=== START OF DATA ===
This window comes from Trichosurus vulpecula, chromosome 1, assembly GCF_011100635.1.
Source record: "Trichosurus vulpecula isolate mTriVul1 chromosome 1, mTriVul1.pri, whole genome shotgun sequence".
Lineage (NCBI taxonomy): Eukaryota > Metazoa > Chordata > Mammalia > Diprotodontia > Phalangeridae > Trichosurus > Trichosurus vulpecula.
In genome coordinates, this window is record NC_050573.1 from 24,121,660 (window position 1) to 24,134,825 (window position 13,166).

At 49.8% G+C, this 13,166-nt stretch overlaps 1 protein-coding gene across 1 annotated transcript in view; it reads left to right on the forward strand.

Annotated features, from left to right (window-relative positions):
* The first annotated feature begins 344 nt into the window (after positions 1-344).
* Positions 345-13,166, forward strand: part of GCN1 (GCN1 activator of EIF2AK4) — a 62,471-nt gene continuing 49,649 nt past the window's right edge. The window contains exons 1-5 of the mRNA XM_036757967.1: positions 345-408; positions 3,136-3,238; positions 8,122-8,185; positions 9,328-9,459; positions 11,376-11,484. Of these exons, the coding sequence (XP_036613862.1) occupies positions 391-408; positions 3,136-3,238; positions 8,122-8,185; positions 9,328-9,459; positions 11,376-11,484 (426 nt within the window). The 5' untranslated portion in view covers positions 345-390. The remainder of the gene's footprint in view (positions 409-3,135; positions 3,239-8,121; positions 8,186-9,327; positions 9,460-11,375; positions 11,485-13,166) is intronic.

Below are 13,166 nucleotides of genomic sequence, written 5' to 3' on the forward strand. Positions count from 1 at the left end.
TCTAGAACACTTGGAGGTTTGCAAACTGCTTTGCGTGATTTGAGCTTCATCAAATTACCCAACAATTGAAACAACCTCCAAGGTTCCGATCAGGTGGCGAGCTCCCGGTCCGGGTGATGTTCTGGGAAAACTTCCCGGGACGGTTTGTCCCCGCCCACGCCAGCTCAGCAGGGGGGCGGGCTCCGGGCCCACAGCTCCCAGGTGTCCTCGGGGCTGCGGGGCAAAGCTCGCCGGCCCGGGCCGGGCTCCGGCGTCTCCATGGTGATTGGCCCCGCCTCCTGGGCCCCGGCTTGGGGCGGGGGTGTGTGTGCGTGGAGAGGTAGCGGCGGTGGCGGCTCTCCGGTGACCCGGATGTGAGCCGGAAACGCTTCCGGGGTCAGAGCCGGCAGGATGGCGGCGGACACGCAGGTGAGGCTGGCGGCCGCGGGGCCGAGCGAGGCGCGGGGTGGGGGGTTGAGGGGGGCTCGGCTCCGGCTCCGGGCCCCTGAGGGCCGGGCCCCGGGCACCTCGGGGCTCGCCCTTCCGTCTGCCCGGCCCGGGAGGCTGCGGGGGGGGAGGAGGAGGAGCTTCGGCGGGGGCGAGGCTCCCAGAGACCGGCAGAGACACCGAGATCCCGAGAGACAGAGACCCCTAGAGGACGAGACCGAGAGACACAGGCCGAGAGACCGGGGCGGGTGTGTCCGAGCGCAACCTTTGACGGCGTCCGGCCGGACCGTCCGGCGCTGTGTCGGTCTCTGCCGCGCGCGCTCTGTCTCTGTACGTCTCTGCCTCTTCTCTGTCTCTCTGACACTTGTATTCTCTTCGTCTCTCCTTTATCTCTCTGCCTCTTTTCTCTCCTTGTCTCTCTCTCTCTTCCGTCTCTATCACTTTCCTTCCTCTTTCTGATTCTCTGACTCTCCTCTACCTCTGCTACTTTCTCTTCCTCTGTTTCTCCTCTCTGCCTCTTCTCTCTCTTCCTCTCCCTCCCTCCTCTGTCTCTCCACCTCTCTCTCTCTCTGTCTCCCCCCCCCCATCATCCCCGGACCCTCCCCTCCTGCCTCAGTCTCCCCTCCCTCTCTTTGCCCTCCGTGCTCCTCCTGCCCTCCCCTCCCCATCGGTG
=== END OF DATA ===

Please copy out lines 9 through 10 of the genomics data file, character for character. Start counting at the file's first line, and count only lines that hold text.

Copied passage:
Below are 13,166 nucleotides of genomic sequence, written 5' to 3' on the forward strand. Positions count from 1 at the left end.
TCTAGAACACTTGGAGGTTTGCAAACTGCTTTGCGTGATTTGAGCTTCATCAAATTACCCAACAATTGAAACAACCTCCAAGGTTCCGATCAGGTGGCGAGCTCCCGGTCCGGGTGATGTTCTGGGAAAACTTCCCGGGACGGTTTGTCCCCGCCCACGCCAGCTCAGCAGGGGGGCGGGCTCCGGGCCCACAGCTCCCAGGTGTCCTCGGGGCTGCGGGGCAAAGCTCGCCGGCCCGGGCCGGGCTCCGGCGTCTCCATGGTGATTGGCCCCGCCTCCTGGGCCCCGGCTTGGGGCGGGGGTGTGTGTGCGTGGAGAGGTAGCGGCGGTGGCGGCTCTCCGGTGACCCGGATGTGAGCCGGAAACGCTTCCGGGGTCAGAGCCGGCAGGATGGCGGCGGACACGCAGGTGAGGCTGGCGGCCGCGGGGCCGAGCGAGGCGCGGGGTGGGGGGTTGAGGGGGGCTCGGCTCCGGCTCCGGGCCCCTGAGGGCCGGGCCCCGGGCACCTCGGGGCTCGCCCTTCCGTCTGCCCGGCCCGGGAGGCTGCGGGGGGGGAGGAGGAGGAGCTTCGGCGGGGGCGAGGCTCCCAGAGACCGGCAGAGACACCGAGATCCCGAGAGACAGAGACCCCTAGAGGACGAGACCGAGAGACACAGGCCGAGAGACCGGGGCGGGTGTGTCCGAGCGCAACCTTTGACGGCGTCCGGCCGGACCGTCCGGCGCTGTGTCGGTCTCTGCCGCGCGCGCTCTGTCTCTGTACGTCTCTGCCTCTTCTCTGTCTCTCTGACACTTGTATTCTCTTCGTCTCTCCTTTATCTCTCTGCCTCTTTTCTCTCCTTGTCTCTCTCTCTCTTCCGTCTCTATCACTTTCCTTCCTCTTTCTGATTCTCTGACTCTCCTCTACCTCTGCTACTTTCTCTTCCTCTGTTTCTCCTCTCTGCCTCTTCTCTCTCTTCCTCTCCCTCCCTCCTCTGTCTCTCCACCTCTCTCTCTCTCTGTCTCCCCCCCCCCATCATCCCCGGACCCTCCCCTCCTGCCTCAGTCTCCCCTCCCTCTCTTTGCCCTCCGTGCTCCTCCTGCCCTCCCCTCCCCATCGGTG